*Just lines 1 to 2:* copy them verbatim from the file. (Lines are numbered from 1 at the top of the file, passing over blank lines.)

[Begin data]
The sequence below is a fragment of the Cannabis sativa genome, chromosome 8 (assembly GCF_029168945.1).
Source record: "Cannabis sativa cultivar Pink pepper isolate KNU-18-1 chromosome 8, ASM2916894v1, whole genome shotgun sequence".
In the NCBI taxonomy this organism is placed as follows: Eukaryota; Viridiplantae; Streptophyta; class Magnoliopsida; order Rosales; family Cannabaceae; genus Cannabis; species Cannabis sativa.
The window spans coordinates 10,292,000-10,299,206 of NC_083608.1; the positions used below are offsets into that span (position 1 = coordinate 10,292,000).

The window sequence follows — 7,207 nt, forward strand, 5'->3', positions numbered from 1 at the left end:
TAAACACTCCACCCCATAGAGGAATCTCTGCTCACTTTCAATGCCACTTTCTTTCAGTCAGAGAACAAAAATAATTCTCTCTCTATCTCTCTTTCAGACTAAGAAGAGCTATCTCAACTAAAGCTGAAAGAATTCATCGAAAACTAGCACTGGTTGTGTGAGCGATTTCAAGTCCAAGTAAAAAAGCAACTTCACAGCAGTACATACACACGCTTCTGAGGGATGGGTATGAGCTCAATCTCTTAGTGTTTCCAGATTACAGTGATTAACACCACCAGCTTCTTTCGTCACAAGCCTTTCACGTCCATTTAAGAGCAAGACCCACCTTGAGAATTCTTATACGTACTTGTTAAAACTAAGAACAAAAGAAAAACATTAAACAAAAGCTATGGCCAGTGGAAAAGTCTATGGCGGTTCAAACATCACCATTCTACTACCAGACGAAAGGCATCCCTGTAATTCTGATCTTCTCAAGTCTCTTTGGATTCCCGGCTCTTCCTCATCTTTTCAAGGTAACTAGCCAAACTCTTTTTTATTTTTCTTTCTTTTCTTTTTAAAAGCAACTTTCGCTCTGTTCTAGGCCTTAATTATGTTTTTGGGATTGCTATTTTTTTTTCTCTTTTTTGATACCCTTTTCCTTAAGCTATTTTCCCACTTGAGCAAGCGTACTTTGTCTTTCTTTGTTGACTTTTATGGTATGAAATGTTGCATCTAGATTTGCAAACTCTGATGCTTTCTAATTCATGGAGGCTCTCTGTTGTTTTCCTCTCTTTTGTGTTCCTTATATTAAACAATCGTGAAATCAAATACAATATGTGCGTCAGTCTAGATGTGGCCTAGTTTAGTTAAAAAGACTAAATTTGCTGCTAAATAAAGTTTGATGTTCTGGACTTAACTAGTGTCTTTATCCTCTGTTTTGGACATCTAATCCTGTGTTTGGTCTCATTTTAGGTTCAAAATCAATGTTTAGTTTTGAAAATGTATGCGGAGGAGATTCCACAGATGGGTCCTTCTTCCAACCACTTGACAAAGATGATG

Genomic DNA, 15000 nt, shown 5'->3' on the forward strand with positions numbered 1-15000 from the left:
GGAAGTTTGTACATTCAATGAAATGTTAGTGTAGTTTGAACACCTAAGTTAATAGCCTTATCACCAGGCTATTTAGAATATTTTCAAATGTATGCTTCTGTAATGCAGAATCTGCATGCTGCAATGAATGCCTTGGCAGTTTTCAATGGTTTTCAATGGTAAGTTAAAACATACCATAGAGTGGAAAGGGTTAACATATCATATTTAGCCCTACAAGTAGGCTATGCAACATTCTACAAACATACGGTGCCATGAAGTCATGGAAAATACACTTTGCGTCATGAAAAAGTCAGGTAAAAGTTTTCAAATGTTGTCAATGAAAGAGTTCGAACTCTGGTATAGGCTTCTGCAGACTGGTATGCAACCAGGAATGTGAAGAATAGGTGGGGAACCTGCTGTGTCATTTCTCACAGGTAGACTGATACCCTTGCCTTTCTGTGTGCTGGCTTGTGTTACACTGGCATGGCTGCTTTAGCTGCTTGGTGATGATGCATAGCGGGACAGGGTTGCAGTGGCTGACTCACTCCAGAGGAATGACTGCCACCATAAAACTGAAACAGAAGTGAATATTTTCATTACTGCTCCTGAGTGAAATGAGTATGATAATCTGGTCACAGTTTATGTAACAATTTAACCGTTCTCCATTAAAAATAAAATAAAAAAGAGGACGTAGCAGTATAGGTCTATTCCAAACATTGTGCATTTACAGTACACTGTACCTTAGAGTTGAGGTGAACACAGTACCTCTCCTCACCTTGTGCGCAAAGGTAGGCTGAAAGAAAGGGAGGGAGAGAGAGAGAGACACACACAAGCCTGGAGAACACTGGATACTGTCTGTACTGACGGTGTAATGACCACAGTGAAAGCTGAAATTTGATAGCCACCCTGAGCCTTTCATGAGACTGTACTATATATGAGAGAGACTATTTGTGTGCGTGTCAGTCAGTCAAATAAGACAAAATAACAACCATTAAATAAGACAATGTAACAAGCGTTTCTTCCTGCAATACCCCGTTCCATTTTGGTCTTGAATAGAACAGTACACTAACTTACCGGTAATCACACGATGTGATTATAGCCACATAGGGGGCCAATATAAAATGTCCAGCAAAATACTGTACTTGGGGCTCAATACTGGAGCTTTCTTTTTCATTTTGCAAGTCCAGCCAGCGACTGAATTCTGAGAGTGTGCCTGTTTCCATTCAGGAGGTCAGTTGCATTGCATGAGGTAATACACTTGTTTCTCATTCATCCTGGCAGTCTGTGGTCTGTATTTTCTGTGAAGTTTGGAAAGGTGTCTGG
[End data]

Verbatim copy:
The sequence below is a fragment of the Cannabis sativa genome, chromosome 8 (assembly GCF_029168945.1).
Source record: "Cannabis sativa cultivar Pink pepper isolate KNU-18-1 chromosome 8, ASM2916894v1, whole genome shotgun sequence".